In my first blog post, I discussed the issue of antibiotic use in livestock from a farmer’s perspective. For the farmer, it boils down to economics. Antibiotics help to promote growth and limit infection. A healthy herd/flock leads to greater output which leads to greater profits. The issue becomes more complicated, however, when we view it from a public health official’s perspective. Health agencies such as the World Health Organization and the Centers for Disease Control and Prevention all agree that antibiotic resistance is one of the greatest public health threats we currently face. There is also agreement about the fact that increased antibiotic use is directly correlated to increased antibiotic resistance. This is what leads our pubic health official down to the farm. The ultimate question is how antibiotic use in livestock impacts human health. The greatest concern is the transfer of resistant genes from the bacterial flora of livestock through meat to humans. The routes of transfer are extremely complicated and often confounded by other factors making the assessment of the public health impact far from simple. From the articles I’ve read, a third agreement surfaces: there is no consensus about the impact of antibiotic use in agriculture on human health. This is where my research really feels like research. There are conflicting ideas and conclusions, barely any consistent data collection techniques, and few articles from the last couple of years. Moving forward I have the goals of clarifying the routes by which resistance genes can move between livestock and humans, better quantify the amount of impact agricultural antibiotic use has on resistance, and possible courses of action for the future. Stay tuned!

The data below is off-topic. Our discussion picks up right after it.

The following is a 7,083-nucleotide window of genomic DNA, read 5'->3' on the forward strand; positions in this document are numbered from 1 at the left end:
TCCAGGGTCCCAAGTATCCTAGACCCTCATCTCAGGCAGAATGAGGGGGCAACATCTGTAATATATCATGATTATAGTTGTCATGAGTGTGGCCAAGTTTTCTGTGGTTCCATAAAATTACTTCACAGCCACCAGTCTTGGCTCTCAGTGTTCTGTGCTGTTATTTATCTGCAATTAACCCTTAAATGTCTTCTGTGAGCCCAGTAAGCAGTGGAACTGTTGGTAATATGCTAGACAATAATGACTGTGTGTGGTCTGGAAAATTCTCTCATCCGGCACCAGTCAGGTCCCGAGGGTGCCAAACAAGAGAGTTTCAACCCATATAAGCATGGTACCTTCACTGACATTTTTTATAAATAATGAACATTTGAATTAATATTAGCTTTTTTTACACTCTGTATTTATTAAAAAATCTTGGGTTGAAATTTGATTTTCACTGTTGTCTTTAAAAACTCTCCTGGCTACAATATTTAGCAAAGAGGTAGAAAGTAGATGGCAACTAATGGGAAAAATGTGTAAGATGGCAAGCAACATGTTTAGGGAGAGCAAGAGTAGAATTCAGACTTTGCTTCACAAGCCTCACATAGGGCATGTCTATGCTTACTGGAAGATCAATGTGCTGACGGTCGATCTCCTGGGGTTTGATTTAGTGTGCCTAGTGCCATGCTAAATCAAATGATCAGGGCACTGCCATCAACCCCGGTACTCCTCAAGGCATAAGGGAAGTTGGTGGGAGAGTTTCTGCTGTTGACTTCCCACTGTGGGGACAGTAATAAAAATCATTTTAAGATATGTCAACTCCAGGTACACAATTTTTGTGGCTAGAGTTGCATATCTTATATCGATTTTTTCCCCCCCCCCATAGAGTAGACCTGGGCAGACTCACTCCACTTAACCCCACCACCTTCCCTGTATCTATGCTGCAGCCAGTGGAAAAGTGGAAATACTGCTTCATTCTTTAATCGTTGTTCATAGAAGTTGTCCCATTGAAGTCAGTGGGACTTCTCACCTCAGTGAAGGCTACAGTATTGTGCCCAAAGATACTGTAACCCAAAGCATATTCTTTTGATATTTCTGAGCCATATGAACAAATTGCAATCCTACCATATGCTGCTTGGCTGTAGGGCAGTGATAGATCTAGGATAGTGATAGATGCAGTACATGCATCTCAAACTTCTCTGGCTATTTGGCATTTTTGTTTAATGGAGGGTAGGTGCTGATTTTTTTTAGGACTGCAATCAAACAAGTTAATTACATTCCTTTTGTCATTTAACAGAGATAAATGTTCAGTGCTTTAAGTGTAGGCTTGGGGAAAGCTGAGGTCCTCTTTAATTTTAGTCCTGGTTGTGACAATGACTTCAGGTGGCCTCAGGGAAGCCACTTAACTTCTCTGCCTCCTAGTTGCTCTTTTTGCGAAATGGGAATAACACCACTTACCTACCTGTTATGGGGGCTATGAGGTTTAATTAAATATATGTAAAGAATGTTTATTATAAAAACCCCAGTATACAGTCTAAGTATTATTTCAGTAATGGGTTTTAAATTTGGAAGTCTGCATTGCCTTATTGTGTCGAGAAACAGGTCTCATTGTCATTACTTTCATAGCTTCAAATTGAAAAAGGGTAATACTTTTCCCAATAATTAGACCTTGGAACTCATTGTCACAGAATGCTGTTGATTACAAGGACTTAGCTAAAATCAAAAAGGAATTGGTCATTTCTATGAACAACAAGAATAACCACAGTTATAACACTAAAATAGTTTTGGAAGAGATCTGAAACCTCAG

Post 2: From the Public Health Official’s Perspective
July 14, 2015 by